Make no mistake, Starting From Now is ostensibly a drama (Steph and Darcy see to that) but it’s laced with subtle, gentle laughs that never get in the way of the serious side of the show. Harvey Zielinski in particular is a scream as Chris, one of the most naturally gifted performers I’ve seen on the screen in this series to-date, and definitely a “side-kick” role I’d love to see more of. Julia Billington strikes me as somebody who’ll have a hate-love relationship with Kristen, and possibly probably be a way for the latter to get over her downward spiral following the breakup of #Darsten. Clementine Mills strikes me as an actress who should be in more stuff than IMDb gives her credit for. She’s not only gloriously luminous against Bradey’s alley-cat prowl style, she lights up the screen whenever she’s on it simply by being on it. Few actresses have that natural radiance without some substantial surgical intervention – Mills appears to have it genetically inbuilt.

A clapper-board tries in vain to steal the limelight from Lauren Orrell on the set of Starting From Now!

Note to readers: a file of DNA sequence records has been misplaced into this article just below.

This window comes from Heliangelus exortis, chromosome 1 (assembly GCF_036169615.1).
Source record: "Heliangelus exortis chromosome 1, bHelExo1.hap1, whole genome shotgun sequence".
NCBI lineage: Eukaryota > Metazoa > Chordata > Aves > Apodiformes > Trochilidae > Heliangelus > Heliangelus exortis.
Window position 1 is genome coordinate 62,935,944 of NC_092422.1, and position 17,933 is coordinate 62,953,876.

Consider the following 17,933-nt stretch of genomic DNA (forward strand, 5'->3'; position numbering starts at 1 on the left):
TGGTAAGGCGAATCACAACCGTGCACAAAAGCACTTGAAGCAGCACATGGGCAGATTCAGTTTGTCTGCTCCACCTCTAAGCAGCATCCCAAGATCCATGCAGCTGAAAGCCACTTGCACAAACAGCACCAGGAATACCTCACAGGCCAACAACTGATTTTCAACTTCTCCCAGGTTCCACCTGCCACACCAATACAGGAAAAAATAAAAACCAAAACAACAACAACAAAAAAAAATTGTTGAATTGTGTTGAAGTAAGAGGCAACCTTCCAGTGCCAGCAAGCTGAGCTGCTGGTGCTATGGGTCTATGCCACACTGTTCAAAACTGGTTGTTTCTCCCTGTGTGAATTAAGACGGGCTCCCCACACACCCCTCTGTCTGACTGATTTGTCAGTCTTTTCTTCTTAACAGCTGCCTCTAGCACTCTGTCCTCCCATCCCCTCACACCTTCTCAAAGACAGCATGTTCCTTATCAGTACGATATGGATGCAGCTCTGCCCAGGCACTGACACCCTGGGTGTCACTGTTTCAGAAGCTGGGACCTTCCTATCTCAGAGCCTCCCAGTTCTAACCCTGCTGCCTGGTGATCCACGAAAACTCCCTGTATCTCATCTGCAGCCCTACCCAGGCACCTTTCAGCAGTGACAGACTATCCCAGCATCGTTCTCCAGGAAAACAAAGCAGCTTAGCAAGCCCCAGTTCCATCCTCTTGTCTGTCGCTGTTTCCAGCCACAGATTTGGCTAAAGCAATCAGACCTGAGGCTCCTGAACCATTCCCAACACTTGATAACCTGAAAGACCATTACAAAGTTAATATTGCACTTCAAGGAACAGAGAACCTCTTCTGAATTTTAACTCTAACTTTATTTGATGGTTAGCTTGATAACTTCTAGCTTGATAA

A clapper-board tries in vain to steal the limelight from Lauren Orrell on the set of Starting From Now!

The chuckles come from a great sense of irony and timing; Kalceff and her editing team have done a great job not only giving the actors some delightful moments of levity but the show an edgy energy to the lesbian lifestyle as well. Not that it’s overt that these women are lesbian – although it’s mentioned out loud for the first time in the show I can recall during a dinner scene midway through the season – it’s just accepted as fact. I wrote once that the show doesn’t use its lesbian or gay themes as a crutch for telling the stories, the characters come first and their sexuality second, which was part of the propellant for Starting From Now!’s success as an Aussie production. Kalceff writes these characters as people only, reliant only on their sexuality simply to provide emotional weight to relationship issues that come up, rather than being the cause of that emotional weight. It was immensely satisfying for seasons 1 through 3, and it continues to be in season 4.